JR Lucas breaks the Ice at Toastmaster's Club of University of Moratuwa
Was I named after the first Executive President JR ?
Madam Toastmaster, fellow Toastmasters and dear Guests
I do not think so but I will give you some facts which may suggest otherwise. I do know that his Excellency bearing my initials, was my next door neighbour. He may even have been present, at my birth; for I was born, not in a nursing home or hospital, but at my humble home at Ward Place. His Excellency was also my witness at my wedding not many months after assuming duties as the first executive president.
Does my opening tell anything about myself ? I believe it does. I like to mix humour, riddles and the ridiculous with the serious.
Let me now relate some incidents in my life, which will tell you who I am and what I do differently.
Like the first Madam Executive President of Sri Lanka, I started my education at St Bridget’s Montessori. Although I was given a double promotion from the Montessori to the Upper Kindergarten, I was inadvertently placed in the Lower Kindergarten at St Joseph’s, the school of the second Executive President, and I lost one year. This grave injustice was discovered only many years later when it was too late for rectification.
Not to be outdone, I would have decided at that tender age that I will somehow regain the year lost on entry to St Joseph’s. This I very successfully did twelve years later by joining the four year engineering degree programme at Peradeniya at the age of nineteen and completing it by the age of twenty-one.
Isn’t Twenty-one minus nineteen just two years ? I will leave it to you to figure out as this is not a lecture on analysis.
While at St Joseph’s, I was involved in many extracurricular activities, from playing softball cricket during the breaks, to captaining the school team in table tennis. I was also a prefect who took his duties seriously and once got ticked off from a spectator for partially blocking his view at a cricket match while on duty.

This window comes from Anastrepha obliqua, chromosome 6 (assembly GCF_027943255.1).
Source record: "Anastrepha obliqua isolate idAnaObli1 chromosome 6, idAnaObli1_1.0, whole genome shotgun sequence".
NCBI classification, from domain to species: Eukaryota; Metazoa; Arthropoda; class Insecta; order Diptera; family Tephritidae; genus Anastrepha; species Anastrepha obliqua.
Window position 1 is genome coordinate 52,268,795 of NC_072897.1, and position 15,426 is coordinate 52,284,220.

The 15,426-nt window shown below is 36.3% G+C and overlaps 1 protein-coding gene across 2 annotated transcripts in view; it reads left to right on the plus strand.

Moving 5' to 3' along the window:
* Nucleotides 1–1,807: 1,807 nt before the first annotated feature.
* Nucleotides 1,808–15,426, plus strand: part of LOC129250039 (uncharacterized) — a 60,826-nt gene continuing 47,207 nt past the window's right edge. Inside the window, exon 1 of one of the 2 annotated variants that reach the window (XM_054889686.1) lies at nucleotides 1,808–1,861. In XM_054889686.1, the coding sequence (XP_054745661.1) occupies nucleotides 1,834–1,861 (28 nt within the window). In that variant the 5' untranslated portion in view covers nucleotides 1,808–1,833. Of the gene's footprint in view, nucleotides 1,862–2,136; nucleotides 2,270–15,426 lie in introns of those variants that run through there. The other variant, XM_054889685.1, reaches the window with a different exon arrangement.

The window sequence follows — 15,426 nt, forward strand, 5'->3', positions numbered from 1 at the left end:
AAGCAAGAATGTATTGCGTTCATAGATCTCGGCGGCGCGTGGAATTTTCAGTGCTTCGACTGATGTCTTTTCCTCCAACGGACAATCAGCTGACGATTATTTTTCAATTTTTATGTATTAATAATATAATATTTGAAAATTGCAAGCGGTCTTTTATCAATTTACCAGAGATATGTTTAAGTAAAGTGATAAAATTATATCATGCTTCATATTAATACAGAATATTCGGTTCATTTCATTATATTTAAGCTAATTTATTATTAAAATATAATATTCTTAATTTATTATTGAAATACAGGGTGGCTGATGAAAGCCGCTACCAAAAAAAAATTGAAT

I also believed that studies was not everything, that I needed to be a whole person and also took a keen interest in home gardening. I grew a variety of crops from bandakka to wattakka in a 15 perch vegetable garden in the heart of Colombo, and if I remember correctly sold the produce to my father for a few cents of additional pocket money.
At Peradeniya, where I undertook my first degree in Engineering, I did not stay at the Akbar Nell hall next to the Faculty, but at Jayatilaka hall which was across the river so that I could enjoy reasonable length walks daily. This also gave me enormous opportunities to take part in sports as the gymnasium was not very far away, and the tennis courts just outside the hall. Through playing sixes in tennis but not in cricket, I got hall colours for both. I also captained the hall team, and played for the University team at table tennis.
Coming to the academic sphere, I selected Fluids as my elective subject in the final year as it was relevant to hydro-power and was also considered a killer, and no one from the electrical stream offering Fluids had ever got a first class. Obviously, I too failed to beat the odds, but that year not a single graduate in Engineering was to get a first class.
Not many of you will know that my parallel batch was the first at Moratuwa, and that I taught some of my class-mates for one year before my departure for higher studies.
You will probably not even dream of getting a scholarship the way I got mine. I had been released to Peradeniya after joining the staff at Moratuwa, to complete the period of instructorship, which I had commenced there.
One weekend, when I had come home, a person from UNESCO came to visit me at home and asked me to fill the application form to give me scholarship for higher studies. With this UNESCO fellowship I proceeded to the UK.
Walking is something I liked to do and, I went on the famous “Boggle Stroll” to collect money for charity and walked a distance of 22 miles at one stretch.
I was also the captain of the hall table tennis team and we became the joint winners of the Stopford cup during my captaincy. I also regularly played snooker and bridge in the evenings, and in inter-hall events.
While doing my research towards my doctoral degree, I learnt that perhaps the best input to one’s research comes from the informal discussions at the coffee room where I spent many hours. This lead to my finishing both my Master’s degree and my Doctoral degree in a period of just three years.
Having returned to Sri Lanka after higher studies, I spent 30 years in teaching students, and moulding the younger staff to be the most friendly and accessible in our university.
At the age of 30, I married my wife Ramala, and we have a daughter Roshanthi. She followed in my footsteps and graduated from Moratuwa. To my great pride, she also took part in many extracurricular activities, including compeering and leadership activities.
Which bring me to my nemesis, public speaking, where I have failed miserably the few times I have tried. The problem with public speaking for me is the lack of coherent information coming to mind during the speech. Subsequent information cannot be easily deduced or analysed as in technical lectures.
That is why, with so many executive presidents to support me, with the help of Toastmaster’s, I am destined to become the next executive president of Sri Lanka.
Over to you Madam Toastmaster.